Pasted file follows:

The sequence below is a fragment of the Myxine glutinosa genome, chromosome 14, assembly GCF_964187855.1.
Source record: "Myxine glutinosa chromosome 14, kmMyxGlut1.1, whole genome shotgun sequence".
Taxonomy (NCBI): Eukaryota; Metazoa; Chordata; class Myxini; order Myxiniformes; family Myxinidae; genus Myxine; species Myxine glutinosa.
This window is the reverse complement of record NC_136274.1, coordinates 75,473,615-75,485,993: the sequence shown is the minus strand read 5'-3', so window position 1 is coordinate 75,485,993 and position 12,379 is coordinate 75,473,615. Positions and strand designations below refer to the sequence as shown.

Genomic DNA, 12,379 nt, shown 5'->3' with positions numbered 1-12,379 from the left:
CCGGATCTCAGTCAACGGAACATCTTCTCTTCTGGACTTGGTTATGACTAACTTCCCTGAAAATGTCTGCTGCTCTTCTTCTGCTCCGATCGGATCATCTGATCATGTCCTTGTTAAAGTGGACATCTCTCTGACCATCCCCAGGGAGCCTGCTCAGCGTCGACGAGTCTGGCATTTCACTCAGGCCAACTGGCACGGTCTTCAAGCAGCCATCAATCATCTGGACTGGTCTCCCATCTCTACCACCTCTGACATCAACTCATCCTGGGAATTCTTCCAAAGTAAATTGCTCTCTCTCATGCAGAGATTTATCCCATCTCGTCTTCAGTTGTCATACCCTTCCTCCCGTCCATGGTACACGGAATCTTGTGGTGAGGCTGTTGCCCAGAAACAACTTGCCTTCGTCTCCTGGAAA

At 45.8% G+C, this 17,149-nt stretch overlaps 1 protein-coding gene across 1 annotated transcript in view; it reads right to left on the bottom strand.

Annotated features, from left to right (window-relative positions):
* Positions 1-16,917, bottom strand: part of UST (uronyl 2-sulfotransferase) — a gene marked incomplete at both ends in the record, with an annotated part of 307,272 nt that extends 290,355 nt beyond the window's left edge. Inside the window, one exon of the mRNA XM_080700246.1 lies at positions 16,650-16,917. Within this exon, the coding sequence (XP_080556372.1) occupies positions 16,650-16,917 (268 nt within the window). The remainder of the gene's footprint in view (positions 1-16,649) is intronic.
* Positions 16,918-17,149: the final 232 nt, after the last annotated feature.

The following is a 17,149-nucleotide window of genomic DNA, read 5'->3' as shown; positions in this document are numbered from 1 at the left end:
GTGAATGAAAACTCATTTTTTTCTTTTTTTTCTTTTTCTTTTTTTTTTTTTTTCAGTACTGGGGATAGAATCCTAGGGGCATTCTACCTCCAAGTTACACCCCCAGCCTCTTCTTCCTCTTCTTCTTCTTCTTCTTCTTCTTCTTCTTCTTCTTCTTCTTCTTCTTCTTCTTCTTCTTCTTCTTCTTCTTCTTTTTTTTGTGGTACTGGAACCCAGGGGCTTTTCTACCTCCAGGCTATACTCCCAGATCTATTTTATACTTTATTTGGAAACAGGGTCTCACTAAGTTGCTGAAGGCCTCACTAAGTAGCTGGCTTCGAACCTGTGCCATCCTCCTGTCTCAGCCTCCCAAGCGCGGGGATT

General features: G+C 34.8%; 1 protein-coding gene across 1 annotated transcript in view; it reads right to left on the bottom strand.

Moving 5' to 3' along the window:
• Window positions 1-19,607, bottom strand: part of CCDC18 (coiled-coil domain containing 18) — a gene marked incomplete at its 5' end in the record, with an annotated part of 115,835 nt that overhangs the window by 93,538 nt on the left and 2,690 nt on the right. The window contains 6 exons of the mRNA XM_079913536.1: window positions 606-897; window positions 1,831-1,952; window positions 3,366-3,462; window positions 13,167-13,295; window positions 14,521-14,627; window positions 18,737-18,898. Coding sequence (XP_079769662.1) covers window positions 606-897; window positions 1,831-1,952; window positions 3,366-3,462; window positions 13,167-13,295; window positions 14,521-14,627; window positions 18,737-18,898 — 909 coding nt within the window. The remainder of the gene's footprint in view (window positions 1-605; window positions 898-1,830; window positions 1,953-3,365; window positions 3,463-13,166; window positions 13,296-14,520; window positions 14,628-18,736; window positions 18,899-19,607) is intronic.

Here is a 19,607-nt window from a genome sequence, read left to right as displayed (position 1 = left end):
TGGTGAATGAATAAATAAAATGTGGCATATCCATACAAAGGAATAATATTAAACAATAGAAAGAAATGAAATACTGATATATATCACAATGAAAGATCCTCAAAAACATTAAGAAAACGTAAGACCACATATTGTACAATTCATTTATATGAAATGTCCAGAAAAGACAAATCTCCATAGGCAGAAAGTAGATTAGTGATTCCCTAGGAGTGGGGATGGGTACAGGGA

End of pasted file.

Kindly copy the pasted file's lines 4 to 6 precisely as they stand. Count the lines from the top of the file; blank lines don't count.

This window is the reverse complement of record NC_136274.1, coordinates 75,473,615-75,485,993: the sequence shown is the minus strand read 5'-3', so window position 1 is coordinate 75,485,993 and position 12,379 is coordinate 75,473,615. Positions and strand designations below refer to the sequence as shown.

Genomic DNA, 12,379 nt, shown 5'->3' with positions numbered 1-12,379 from the left:
CCGGATCTCAGTCAACGGAACATCTTCTCTTCTGGACTTGGTTATGACTAACTTCCCTGAAAATGTCTGCTGCTCTTCTTCTGCTCCGATCGGATCATCTGATCATGTCCTTGTTAAAGTGGACATCTCTCTGACCATCCCCAGGGAGCCTGCTCAGCGTCGACGAGTCTGGCATTTCACTCAGGCCAACTGGCACGGTCTTCAAGCAGCCATCAATCATCTGGACTGGTCTCCCATCTCTACCACCTCTGACATCAACTCATCCTGGGAATTCTTCCAAAGTAAATTGCTCTCTCTCATGCAGAGATTTATCCCATCTCGTCTTCAGTTGTCATACCCTTCCTCCCGTCCATGGTACACGGAATCTTGTGGTGAGGCTGTTGCCCAGAAACAACTTGCCTTCGTCTCCTGGAAA